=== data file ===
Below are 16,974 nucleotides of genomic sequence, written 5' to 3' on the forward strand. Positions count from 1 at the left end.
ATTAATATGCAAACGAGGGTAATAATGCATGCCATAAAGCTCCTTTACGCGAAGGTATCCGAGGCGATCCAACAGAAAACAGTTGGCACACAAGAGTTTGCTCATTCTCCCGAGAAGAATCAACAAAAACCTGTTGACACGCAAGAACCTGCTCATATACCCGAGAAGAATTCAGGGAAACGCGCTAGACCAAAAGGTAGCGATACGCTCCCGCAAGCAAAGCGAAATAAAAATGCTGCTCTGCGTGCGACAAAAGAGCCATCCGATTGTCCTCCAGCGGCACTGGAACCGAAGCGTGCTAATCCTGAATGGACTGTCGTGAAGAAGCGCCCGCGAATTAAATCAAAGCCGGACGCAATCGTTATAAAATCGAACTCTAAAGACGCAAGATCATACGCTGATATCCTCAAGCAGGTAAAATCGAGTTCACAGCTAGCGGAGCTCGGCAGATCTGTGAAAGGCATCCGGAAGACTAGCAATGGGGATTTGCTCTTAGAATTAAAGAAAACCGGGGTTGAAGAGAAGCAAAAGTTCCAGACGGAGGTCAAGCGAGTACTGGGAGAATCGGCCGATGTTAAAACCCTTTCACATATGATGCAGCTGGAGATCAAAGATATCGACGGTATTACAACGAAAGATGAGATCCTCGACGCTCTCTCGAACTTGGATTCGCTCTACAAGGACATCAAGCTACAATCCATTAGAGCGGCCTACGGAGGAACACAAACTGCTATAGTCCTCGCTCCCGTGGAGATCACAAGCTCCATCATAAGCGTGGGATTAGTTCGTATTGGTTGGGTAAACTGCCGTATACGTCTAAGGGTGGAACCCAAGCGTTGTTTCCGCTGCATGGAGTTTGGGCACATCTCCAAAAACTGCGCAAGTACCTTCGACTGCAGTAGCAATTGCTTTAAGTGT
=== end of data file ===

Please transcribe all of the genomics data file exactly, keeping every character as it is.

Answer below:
Below are 16,974 nucleotides of genomic sequence, written 5' to 3' on the forward strand. Positions count from 1 at the left end.
ATTAATATGCAAACGAGGGTAATAATGCATGCCATAAAGCTCCTTTACGCGAAGGTATCCGAGGCGATCCAACAGAAAACAGTTGGCACACAAGAGTTTGCTCATTCTCCCGAGAAGAATCAACAAAAACCTGTTGACACGCAAGAACCTGCTCATATACCCGAGAAGAATTCAGGGAAACGCGCTAGACCAAAAGGTAGCGATACGCTCCCGCAAGCAAAGCGAAATAAAAATGCTGCTCTGCGTGCGACAAAAGAGCCATCCGATTGTCCTCCAGCGGCACTGGAACCGAAGCGTGCTAATCCTGAATGGACTGTCGTGAAGAAGCGCCCGCGAATTAAATCAAAGCCGGACGCAATCGTTATAAAATCGAACTCTAAAGACGCAAGATCATACGCTGATATCCTCAAGCAGGTAAAATCGAGTTCACAGCTAGCGGAGCTCGGCAGATCTGTGAAAGGCATCCGGAAGACTAGCAATGGGGATTTGCTCTTAGAATTAAAGAAAACCGGGGTTGAAGAGAAGCAAAAGTTCCAGACGGAGGTCAAGCGAGTACTGGGAGAATCGGCCGATGTTAAAACCCTTTCACATATGATGCAGCTGGAGATCAAAGATATCGACGGTATTACAACGAAAGATGAGATCCTCGACGCTCTCTCGAACTTGGATTCGCTCTACAAGGACATCAAGCTACAATCCATTAGAGCGGCCTACGGAGGAACACAAACTGCTATAGTCCTCGCTCCCGTGGAGATCACAAGCTCCATCATAAGCGTGGGATTAGTTCGTATTGGTTGGGTAAACTGCCGTATACGTCTAAGGGTGGAACCCAAGCGTTGTTTCCGCTGCATGGAGTTTGGGCACATCTCCAAAAACTGCGCAAGTACCTTCGACTGCAGTAGCAATTGCTTTAAGTGT